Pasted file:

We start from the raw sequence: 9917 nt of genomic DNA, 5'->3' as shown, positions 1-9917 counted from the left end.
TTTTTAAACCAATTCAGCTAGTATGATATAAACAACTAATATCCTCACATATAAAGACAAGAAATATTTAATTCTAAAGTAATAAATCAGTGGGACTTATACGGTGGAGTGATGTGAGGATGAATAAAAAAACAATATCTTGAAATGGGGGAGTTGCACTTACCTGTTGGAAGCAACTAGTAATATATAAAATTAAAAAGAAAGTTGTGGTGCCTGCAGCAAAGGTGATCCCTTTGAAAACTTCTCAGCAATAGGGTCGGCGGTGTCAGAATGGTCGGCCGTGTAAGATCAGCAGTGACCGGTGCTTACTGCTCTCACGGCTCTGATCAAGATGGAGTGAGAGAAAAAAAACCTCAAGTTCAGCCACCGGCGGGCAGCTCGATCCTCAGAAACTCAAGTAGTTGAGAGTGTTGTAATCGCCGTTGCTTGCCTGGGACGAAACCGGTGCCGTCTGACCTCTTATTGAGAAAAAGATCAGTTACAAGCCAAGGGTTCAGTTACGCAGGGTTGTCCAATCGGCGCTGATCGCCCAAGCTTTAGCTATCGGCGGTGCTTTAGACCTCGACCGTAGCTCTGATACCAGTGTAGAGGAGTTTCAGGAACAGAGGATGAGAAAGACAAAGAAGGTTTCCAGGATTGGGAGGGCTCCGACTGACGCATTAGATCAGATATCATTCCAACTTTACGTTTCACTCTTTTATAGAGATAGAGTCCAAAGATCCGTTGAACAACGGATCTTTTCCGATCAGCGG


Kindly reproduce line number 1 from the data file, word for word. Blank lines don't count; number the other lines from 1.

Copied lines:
We start from the raw sequence: 9917 nt of genomic DNA, 5'->3' as shown, positions 1-9917 counted from the left end.